There are two major improvements to the php.ini file:

  • You can have variables within the php.ini file. This is very handy for removing redundancies within the file, and it's easier to update the file if changes are needed. Listing 5 shows an example.
    Listing 5. Variables in php.ini file
    foo = bar 
    newfoo = ${foo}
    foo and newfoo have the same value.
  • You can make per-directory and per-site PHP ini settings, similar to making those same settings with the Apache configuration files. The advantage here is that the syntax becomes consistent across all of the various SAPIs PHP can run under. Listing 6 shows how this works.
    Listing 6. Per-site and per-directory .ini settings
    ; directives here only apply to PHP files in the /var/www/site1 directory 
    ; directives here only apply to PHP files requested from the www.example.com site.

You can also have these .ini directives created in user-specified .ini files, located in the file system itself, in the same way that .htaccess files work under the Apache HTTP Web server. The default name for this file is specified by the user_ini.filename directive. The feature can be disabled by setting this directive to an empty value. Any per-site and per-directory directives cannot be overridden in a user-specified .ini file.

Deprecated items

PHP V5.3 starts officially deprecating older functions that will no longer be available in future versions of PHP. When you use these functions, an E_DEPRECATED error will be emitted. The following functions are deprecated for PHP V5.3:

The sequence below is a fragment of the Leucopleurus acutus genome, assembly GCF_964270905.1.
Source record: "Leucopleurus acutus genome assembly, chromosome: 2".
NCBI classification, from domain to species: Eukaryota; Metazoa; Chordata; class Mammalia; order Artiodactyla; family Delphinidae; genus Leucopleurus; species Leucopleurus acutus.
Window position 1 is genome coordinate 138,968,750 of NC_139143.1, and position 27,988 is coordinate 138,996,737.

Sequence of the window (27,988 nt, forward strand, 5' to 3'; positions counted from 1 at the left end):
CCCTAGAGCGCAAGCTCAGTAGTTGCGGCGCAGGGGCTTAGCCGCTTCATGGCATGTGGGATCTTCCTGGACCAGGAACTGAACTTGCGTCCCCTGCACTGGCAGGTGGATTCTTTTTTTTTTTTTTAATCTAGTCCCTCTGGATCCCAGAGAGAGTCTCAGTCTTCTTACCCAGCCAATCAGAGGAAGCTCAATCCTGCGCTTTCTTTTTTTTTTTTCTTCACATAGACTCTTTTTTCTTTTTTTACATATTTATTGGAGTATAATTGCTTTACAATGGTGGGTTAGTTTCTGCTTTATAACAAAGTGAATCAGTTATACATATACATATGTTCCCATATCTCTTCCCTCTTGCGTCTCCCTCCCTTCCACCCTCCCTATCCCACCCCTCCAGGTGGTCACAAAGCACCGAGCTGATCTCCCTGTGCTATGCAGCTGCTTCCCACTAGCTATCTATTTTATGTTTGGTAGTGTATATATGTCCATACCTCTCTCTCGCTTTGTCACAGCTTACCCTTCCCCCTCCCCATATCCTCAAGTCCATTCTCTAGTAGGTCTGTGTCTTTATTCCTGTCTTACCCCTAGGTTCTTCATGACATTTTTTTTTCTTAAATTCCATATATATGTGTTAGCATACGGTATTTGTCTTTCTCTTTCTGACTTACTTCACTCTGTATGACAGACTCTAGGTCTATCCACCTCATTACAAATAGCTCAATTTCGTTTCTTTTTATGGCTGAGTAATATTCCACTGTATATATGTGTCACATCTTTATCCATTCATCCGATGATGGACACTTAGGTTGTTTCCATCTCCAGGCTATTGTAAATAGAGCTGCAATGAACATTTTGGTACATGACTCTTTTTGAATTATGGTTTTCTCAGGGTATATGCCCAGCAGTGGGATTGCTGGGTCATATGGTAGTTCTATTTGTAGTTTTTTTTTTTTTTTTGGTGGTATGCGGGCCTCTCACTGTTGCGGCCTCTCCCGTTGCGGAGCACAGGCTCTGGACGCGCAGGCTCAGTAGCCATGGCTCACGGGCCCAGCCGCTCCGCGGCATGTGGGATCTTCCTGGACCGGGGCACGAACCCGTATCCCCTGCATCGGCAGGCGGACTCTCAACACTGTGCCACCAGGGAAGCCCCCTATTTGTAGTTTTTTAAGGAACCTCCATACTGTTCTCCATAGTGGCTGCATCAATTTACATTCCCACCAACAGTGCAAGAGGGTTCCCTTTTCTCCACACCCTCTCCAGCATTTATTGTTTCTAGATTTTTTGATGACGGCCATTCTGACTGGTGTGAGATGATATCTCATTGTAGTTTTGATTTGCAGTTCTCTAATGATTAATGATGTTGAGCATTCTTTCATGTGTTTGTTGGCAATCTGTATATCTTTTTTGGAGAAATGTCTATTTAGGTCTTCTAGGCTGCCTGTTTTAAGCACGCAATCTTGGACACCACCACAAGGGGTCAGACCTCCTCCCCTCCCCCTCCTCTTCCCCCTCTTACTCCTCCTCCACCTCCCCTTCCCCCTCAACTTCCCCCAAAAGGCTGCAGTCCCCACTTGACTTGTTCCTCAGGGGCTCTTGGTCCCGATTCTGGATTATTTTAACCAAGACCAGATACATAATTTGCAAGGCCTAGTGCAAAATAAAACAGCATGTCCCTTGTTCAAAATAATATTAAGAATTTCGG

• Ticks (declare(ticks=N) and register_tick_function() ), which were designed to have a function call for every n statements executed by the parser within the declare() block. They're being removed because of numerous breaks in their function and because the feature isn't used very often.
  • define_syslog_variables(), which initializes all syslog related variables. This function isn't required because the constants it defines are already defined globally. Simply removing this function call should be all that is necessary.
  • The ereg regular-expression functions. It's recommended that you use the PCRE regular-expression functions instead, since they are much faster and more consistent with regular expressions used in other languages and applications. Support for the ereg functions is being removed so PHP can standardize with one regular-expression engine.

It is recommended that you migrate away from these features with PHP V5.3. Future major PHP releases will drop support for the above items.


PHP V5.3 has numerous new features and has "cleaned up" several items. There are some backward-compatibility issues. This article provides some guidance for migrating your Web application to work with PHP V5.3. For the latest details regarding PHP V5.3 see the PHP wiki, which has notes on any other changes that might affect your applications.